OMG – Oh My Gosh…
I looked up to the marquee on the abandoned movie theater and there was my name. Elkin was advertising the Mountains-to-Sea Trail talk that I was giving last night. I almost fell over when I saw it. Now there’s a new experience and one I’ll never have again.
I’ve been all over the state talking about the Mountains-to-Sea Trail. It’s a new experience for me every time. Of course, I show the same four videos but what I read and emphasize are different. But nowhere have I seen as much enthusiam as in Elkin, close to Stone Mountain State Park.
The Elkin Valley Trail Association is building trail from Stone Mountain State Park to Elkin and beyond. They’ve connected with private landowners and gotten permanent land easements. They’ve learned from the Sauratown Trail Association and gone beyond in their thinking.
“If we’re going to build a trail,” says Denise, one of the Association leaders, “we want it to be permanent.” In my humble estimation, this is the way of the future for the MST.
In my book, The Mountains-to-Sea Trail Across North Carolina, I wrote about taking the concept of trail towns from the Appalachian Trail and applying it to the MST. Long-distance hikers look for places to stop, spend a day, eat a meal out, take a good shower and do their laundry. Ideally, they want the town to be right on the trail. Think of Hot Springs, NC and Damascus, VA.
I chose Elkin as my candidate for a trail town in the Piedmont. It’s small, enthusiastic and has all the right services. Almost all the right services.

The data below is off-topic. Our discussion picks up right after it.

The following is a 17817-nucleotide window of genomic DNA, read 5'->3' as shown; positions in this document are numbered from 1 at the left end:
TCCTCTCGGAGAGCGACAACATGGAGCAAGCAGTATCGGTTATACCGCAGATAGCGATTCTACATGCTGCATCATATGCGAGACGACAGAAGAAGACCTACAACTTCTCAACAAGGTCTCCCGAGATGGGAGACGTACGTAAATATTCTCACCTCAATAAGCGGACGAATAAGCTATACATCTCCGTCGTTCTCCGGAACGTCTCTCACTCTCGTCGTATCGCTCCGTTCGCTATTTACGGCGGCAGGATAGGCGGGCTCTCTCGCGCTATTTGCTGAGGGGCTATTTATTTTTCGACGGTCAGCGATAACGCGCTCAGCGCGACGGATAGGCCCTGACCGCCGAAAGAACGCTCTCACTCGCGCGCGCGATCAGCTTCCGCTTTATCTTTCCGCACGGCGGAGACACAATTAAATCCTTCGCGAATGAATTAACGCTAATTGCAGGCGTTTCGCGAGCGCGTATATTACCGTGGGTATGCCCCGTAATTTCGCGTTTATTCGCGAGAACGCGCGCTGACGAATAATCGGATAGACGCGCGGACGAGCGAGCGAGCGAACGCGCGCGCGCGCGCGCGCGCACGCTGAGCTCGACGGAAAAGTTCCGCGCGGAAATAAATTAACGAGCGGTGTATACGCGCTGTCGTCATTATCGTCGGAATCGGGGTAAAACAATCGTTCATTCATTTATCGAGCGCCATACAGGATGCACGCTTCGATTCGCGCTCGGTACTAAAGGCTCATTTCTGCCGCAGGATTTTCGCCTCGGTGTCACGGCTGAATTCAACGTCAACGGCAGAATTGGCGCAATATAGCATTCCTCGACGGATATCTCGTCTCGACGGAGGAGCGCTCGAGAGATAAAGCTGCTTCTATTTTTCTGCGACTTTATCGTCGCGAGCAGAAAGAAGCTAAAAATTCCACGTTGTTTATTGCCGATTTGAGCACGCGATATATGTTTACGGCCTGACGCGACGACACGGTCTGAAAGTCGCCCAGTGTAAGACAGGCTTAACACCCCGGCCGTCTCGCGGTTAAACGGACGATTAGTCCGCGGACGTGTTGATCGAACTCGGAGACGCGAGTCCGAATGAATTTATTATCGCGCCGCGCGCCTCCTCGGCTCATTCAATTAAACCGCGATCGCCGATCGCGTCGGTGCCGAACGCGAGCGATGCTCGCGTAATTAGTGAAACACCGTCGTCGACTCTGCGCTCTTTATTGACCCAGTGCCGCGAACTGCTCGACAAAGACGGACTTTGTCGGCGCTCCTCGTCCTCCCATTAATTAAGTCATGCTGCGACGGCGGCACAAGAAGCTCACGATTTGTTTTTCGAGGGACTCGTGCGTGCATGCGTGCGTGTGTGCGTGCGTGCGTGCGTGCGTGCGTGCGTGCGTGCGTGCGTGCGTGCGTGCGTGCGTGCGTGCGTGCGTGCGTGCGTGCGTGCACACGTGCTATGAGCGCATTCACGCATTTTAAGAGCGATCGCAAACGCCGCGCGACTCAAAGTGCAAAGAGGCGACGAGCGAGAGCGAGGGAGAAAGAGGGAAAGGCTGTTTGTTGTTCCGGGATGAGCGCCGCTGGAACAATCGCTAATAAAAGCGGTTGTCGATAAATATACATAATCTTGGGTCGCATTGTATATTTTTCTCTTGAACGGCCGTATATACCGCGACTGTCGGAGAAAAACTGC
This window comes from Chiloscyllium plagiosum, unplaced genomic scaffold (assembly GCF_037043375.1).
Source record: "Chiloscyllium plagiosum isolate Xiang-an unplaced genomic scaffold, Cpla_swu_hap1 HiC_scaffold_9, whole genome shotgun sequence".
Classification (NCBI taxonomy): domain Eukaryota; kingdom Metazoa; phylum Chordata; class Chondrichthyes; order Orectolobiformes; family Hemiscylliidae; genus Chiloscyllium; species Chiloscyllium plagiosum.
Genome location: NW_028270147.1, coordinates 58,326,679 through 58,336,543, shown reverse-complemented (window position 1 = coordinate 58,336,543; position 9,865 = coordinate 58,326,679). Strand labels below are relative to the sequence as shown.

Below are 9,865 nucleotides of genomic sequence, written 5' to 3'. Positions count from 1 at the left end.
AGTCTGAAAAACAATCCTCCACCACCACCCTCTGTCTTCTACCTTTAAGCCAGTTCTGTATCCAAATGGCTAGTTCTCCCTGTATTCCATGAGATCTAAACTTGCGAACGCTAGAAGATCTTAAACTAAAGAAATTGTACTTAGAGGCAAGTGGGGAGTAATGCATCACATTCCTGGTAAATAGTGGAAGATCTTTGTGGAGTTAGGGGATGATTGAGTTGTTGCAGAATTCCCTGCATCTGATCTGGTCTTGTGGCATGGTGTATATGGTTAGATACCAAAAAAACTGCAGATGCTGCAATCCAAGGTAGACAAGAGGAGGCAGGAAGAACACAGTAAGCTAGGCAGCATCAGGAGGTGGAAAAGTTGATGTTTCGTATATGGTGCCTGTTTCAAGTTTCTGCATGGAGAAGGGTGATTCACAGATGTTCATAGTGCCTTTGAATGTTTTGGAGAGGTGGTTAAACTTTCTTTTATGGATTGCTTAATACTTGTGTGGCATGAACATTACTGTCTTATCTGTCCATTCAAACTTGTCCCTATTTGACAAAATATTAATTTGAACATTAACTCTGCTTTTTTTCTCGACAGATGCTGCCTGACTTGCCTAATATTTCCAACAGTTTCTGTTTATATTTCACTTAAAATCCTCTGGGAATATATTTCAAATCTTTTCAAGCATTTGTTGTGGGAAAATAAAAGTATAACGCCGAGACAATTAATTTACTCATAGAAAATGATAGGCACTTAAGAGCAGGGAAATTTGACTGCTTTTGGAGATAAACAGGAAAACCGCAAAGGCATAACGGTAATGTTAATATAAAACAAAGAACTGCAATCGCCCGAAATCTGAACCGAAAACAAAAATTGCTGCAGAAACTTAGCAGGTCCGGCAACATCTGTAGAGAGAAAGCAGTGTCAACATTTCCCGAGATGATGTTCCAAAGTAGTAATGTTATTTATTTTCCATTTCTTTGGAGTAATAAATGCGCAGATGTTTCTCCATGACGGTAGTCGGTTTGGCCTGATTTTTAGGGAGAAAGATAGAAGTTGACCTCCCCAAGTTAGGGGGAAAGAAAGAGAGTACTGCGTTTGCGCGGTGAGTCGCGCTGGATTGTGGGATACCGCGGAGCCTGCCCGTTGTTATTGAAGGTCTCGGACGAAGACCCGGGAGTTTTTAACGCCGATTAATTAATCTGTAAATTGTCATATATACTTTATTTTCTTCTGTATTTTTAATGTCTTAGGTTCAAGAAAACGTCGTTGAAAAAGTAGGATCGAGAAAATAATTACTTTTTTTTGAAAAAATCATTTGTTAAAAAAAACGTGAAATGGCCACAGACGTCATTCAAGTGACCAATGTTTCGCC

I suggested that a hostel would really attract hikers and other visitors. When Americans think about hostels, they think about young people traveling through Europe on the cheap but that’s only one model.
See Hostelling International but many hostels don’t belong to HI. Here’s a good start to what a hostel is. A hostel would definitely put Elkin on the map for international visitors who are used to staying in hostels.
Challenge or Idea?
EVTA’s work with landowners is groundbreaking.
I suggested that they pass their knowledge forward. When they are finished with their major trail building, they should work with Friends of the MST folks in the Coastal Plains (between Raleigh and the Ocracoke Ferry). There’s so little public land there that if you want to get the trail off the road, it’s going to have to be on private land.
This idea could snowball. Friends of the MST, are you listening?